Julian, obviously the Republicans are concerned about a possible blue wave this November. How might this decision by Collins to suspend his campaign impact Republicans' chances to hang on to the House? Is it just about this particular district? Or could there be ripple effects across the country?

JULIAN ZELIZER, CNN POLITICAL ANALYST: It's bigger than the district. Obviously the district has now shifted from solidly red to competitive and every seat matters. But this allows Democrats to build a campaign against political corruption. They will connect the dots between this candidate, this incumbent, between stories from the Trump administration, and do what the Democrats did in 2006 when they beat Republicans then, which is to create a story about the ethical problems of the incumbent party. So that's how this hurts at a national level.

NOBLES: And of course, President Trump won Collins' district by about 24 points back in 2016. He was, of course, the first member of Congress to endorse President Trump. Is it realistic for Democrats to think they can take this seat? Is it possible at this point?

[13:20:06] ZELIZER: It's difficult. So the flip side of the story is Democrats shouldn't be overly enthusiastic that they're about to pick up a seat. This is a solidly red area. Republicans are going to, you know, continue to paint the Democratic candidate as left of center, and that could be effective. But that said, it is competitive now. It's up for grabs. And we saw in Ohio that these districts are no longer solid in the age of Trump. So I don't think Republicans can take it for granted that this will just remain Republican if they can replace Collins quickly.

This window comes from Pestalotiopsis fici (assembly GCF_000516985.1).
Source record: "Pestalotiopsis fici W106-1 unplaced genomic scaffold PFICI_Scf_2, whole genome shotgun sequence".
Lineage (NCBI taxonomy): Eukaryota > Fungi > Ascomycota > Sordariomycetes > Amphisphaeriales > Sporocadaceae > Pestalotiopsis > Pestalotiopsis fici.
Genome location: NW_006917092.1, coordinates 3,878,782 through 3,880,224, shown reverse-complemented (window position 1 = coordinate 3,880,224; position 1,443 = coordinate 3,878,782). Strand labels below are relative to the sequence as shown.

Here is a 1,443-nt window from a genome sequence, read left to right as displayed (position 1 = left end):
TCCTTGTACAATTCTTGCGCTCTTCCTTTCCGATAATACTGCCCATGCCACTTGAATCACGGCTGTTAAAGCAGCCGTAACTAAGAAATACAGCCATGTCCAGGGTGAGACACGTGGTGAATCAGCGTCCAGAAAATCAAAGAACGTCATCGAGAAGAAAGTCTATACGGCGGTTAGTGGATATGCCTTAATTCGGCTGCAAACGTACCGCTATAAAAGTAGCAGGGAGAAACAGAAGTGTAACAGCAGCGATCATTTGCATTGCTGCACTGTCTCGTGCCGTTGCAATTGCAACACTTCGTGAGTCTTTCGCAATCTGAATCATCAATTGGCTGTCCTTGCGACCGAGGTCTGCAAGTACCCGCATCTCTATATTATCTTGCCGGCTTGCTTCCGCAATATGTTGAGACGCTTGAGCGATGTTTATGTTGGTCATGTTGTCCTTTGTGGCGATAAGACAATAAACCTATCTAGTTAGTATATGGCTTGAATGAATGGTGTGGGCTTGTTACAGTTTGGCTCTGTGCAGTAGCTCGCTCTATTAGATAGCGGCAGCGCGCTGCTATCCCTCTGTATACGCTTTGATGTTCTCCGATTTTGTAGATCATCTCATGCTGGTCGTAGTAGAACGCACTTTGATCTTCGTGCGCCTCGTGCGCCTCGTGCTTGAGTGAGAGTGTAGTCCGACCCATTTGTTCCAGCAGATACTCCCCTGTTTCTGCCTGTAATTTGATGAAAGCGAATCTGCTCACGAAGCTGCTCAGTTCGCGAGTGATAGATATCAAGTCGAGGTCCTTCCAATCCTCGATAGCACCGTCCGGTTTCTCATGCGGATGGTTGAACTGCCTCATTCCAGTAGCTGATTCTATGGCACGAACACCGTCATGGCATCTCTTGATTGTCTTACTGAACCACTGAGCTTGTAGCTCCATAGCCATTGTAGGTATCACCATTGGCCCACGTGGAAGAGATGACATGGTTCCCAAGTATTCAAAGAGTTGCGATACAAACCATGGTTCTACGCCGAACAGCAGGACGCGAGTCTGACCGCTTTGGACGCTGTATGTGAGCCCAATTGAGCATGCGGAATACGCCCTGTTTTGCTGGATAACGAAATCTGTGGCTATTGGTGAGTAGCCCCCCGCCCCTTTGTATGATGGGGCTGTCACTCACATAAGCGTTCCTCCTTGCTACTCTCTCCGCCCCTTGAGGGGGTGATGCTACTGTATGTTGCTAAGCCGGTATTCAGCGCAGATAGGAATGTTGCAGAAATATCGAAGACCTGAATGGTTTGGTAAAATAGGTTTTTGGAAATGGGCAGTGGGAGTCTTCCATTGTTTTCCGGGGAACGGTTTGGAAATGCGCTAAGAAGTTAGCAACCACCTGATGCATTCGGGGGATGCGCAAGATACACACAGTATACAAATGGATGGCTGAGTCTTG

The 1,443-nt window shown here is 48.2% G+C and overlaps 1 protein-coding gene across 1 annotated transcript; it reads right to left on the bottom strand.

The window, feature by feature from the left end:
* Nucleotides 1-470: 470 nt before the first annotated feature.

NOBLES: And at the very least, it creates another competitive district that draws away resources from other districts across the country where you need to raise money, right? It just makes that job of maintaining the majority in the House that much more difficult.

ZELIZER: That's exactly right. Parties don't have unlimited resources, either financial or human power. And so every time you open up a new hole in the wall, you have to stop it, you have to plug it. And that's what the Republicans are going to have to do with this district, which means you have to take resources away from another competitive race. And that's the kind of playing field the Democrats are hoping allows a blue wave to actually take place.

NOBLES: So Republicans are actively trying to get Chris Collins off the ballot, not an easy job in New York, but something they should be able to pull off. But we should keep in mind that, you know, Republicans often run -- or not just Republicans, but candidates run on more than one line in New York State. That's something you're allowed to do under election law there.

We're only three months away. What happens if they can't get him off the ballot? If he's still on there in some form or fashion and possibly wins? Do Republicans then have another problem to deal with after the fact?